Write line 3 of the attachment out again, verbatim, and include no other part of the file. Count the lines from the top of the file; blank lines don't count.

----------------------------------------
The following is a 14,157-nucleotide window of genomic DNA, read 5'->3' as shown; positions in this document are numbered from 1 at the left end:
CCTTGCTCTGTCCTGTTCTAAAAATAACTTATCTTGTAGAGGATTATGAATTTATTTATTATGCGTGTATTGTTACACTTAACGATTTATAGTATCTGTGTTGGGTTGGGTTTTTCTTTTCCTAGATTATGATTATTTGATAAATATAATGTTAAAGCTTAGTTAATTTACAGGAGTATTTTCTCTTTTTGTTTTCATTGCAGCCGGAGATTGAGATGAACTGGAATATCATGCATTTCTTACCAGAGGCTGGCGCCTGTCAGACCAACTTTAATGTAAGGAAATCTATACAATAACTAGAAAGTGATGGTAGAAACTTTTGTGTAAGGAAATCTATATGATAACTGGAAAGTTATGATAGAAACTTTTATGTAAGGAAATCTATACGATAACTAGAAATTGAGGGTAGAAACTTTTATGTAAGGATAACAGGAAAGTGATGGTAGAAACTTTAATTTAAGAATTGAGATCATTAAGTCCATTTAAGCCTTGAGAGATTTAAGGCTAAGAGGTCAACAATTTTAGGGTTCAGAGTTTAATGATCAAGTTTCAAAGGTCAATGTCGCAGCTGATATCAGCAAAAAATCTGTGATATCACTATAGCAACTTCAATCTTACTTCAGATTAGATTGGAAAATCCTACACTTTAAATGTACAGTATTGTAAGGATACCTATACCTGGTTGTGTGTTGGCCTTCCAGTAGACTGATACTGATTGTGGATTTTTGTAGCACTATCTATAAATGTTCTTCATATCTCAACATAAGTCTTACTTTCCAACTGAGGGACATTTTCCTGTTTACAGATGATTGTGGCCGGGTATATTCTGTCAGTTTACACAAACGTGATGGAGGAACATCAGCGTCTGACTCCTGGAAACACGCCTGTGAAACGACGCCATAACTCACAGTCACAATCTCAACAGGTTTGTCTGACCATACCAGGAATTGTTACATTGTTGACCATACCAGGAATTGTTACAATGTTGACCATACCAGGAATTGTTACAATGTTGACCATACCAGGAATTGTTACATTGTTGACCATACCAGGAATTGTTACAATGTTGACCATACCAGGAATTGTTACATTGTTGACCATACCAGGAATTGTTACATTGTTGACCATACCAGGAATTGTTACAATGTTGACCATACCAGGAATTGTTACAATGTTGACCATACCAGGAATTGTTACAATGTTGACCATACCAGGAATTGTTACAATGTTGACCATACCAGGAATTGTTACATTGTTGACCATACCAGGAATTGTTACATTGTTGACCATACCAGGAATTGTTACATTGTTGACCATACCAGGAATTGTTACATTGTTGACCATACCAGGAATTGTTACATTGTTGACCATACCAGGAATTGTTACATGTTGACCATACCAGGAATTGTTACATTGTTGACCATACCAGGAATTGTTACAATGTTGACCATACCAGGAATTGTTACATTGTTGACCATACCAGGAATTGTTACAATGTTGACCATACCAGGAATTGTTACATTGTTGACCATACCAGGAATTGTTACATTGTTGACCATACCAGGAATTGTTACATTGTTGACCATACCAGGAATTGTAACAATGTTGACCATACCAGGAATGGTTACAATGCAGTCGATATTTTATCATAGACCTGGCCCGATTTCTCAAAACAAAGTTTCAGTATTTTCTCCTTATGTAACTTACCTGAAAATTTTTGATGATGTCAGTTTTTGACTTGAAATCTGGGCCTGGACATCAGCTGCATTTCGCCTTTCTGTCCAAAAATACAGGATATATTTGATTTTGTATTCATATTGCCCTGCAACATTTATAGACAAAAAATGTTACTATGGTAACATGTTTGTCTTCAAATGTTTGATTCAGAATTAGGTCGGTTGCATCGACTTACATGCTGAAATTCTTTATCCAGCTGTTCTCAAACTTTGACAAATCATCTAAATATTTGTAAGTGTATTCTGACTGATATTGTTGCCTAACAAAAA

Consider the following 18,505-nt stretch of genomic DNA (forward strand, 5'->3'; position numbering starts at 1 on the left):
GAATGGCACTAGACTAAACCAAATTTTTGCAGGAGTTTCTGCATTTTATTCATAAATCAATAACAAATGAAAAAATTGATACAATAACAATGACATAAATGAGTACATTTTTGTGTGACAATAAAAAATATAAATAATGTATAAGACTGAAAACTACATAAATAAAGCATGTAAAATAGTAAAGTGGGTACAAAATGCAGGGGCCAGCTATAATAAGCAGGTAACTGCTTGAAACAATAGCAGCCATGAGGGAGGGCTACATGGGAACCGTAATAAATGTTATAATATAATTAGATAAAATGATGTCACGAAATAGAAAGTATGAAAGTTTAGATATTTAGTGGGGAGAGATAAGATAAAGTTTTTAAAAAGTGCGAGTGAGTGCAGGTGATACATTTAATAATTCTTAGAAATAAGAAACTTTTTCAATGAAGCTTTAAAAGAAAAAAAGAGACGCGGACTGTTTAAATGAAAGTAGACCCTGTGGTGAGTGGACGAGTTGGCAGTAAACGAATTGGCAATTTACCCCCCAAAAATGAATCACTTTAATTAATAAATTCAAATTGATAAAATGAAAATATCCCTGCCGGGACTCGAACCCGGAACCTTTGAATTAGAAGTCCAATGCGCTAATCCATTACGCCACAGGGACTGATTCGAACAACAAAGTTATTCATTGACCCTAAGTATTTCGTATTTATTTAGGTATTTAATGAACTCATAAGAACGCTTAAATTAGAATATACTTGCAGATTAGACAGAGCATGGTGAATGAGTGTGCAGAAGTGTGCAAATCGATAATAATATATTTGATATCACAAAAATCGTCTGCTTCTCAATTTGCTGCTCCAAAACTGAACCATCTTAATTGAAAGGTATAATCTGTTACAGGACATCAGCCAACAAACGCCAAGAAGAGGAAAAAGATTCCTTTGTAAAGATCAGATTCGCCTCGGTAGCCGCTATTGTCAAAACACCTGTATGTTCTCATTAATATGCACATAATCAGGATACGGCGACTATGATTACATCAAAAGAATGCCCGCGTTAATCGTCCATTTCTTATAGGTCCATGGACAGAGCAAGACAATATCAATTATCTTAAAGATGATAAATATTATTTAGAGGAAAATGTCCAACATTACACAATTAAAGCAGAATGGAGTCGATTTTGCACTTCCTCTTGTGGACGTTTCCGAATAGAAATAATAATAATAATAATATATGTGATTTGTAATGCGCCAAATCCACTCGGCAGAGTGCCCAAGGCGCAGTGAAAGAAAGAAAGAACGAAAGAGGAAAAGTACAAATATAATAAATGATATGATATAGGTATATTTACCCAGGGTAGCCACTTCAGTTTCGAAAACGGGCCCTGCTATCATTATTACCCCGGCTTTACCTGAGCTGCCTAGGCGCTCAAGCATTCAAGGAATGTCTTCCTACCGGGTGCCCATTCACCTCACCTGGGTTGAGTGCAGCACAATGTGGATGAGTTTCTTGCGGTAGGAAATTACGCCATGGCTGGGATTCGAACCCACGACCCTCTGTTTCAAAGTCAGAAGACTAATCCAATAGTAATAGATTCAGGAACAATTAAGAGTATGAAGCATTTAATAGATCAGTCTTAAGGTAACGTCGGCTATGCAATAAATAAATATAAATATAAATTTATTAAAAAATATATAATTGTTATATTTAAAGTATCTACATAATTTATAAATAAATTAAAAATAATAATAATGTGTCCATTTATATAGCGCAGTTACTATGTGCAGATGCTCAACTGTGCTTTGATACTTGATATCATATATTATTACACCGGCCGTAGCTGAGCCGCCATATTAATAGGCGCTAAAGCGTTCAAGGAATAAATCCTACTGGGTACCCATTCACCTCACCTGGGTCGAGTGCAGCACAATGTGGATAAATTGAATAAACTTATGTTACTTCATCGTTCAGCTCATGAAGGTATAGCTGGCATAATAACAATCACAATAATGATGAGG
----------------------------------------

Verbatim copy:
Consider the following 18,505-nt stretch of genomic DNA (forward strand, 5'->3'; position numbering starts at 1 on the left):